"I think we're making progress from where we were in mini-camp and training camp," Mangini said. "These guys work really hard and they study, which helps. We're getting a little bit better each week. I think [Chad Brown and Monty Beisel] are making progress but I think more importantly, defensively, as a group, we're making progress. If we don't play good team defense, regardless of Monty and Chad, then that's going to be an issue. We need to play good team defense across the board."
The Patriots released seven players to get to the 65-man roster limit (plus exemptions). The lone surprise of the group was running back/return specialist Chad Morton, who spent the summer on the active/physically unable to perform list and wasn't able to practice.
In addition to Morton, the Patriots said goodbye to wide receiver Jason Anderson, kicker Robbie Gould, guard Ryan Krug, cornerback Hank Poteat and defensive linemen Santonio Thomas andIfo Pili.
Wide receiverBethel Johnson and linebacker Tedy Bruschi remained on the active/PUP list. Bruschi has already said he will not play in 2005, but Johnson could still be activated and be eligible for the opening day roster.
The Patriots need to be down to the 53-man limit by Sept. 4, at which time all NFL Europe roster exemptions will expire.
A few big NFL names got their walking papers Tuesday, including Atlanta wide receiverPeerless Price and Bengals wideoutPeter Warrick. In Warrick's case there had been talk this offseason that his 2005 salary of $2.28 million would be too rich for Cincinnati's blood and when the former fourth overall pick refused to rework his deal his release became a very real possibility. According to ESPN.com, the Patriots were one of a handful of teams that showed interest in trading for the former Florida State star this offseason, although a deal never came to fruition.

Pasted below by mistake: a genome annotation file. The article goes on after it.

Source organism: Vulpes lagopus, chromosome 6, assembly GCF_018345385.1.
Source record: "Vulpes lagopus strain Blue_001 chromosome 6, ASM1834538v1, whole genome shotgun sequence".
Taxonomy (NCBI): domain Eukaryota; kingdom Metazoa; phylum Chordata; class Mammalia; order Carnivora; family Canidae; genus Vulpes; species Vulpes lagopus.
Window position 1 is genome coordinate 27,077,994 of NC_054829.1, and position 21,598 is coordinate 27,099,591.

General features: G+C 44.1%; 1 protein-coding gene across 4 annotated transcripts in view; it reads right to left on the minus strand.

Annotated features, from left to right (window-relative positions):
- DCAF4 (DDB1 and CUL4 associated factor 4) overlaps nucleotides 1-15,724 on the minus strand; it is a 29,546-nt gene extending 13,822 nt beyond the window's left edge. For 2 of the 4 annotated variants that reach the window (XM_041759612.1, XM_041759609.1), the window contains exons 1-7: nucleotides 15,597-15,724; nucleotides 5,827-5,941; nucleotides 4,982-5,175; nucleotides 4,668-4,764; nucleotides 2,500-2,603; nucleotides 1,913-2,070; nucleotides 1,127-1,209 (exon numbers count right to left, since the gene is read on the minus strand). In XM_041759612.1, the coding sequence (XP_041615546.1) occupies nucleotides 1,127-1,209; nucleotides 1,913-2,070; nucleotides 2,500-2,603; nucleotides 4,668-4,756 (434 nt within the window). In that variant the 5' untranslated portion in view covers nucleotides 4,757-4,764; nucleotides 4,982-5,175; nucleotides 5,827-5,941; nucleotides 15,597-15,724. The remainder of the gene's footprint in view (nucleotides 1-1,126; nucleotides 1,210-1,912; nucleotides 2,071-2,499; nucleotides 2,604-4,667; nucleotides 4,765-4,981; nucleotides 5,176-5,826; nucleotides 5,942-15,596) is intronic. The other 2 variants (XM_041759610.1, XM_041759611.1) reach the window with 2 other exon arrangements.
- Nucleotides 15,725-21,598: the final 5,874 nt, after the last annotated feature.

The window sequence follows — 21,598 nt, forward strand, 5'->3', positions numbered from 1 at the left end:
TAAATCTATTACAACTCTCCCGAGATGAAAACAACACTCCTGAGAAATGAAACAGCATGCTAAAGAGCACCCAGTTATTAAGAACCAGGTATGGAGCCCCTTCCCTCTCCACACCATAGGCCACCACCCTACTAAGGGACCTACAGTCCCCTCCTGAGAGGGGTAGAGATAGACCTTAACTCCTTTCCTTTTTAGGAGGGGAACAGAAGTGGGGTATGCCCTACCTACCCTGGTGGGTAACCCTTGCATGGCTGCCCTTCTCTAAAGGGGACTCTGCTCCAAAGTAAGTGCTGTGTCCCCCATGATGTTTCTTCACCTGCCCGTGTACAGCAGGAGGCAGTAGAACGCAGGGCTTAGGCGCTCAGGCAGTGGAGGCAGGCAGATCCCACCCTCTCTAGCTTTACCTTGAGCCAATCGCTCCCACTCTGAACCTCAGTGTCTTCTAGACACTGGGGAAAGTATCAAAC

Former New England defensive end Brandon Mitchell was also among those released by the Falcons as the team got down to the 65-man limit.
Thursday's matchup with the New York Giants will matchBill Belichick against Tom Coughlin, who spent three years (1988-90) with Belichick as part of the Giants staff.
"When I was with the Giants, I was the defensive coordinator but I also coached the secondary and he coached the wide receivers," Belichick said. "So we worked together on a daily basis with 1-on-1 drills, 7-on-7 drills. I would tell him how the passing game was being run by opponents and he would tell me how the coverages were going. Tom's a very thorough coach and I learned a lot about receivers working with him."… Footballoutsiders.com, using information provided by STATS, Inc., had an interesting chart featuring a pair of Patriots receivers. Deion Branch and David Givens finished first and second, respectively, in lowest percentage of dropped passes in 2004. According to the numbers, Branch had no drops in 51 passes thrown in his direction while Givens dropped just one in 106 opportunities. … According to Pro Football Weekly, wide receiver Eugene Baker was waived at some point during the week of Aug. 22-28.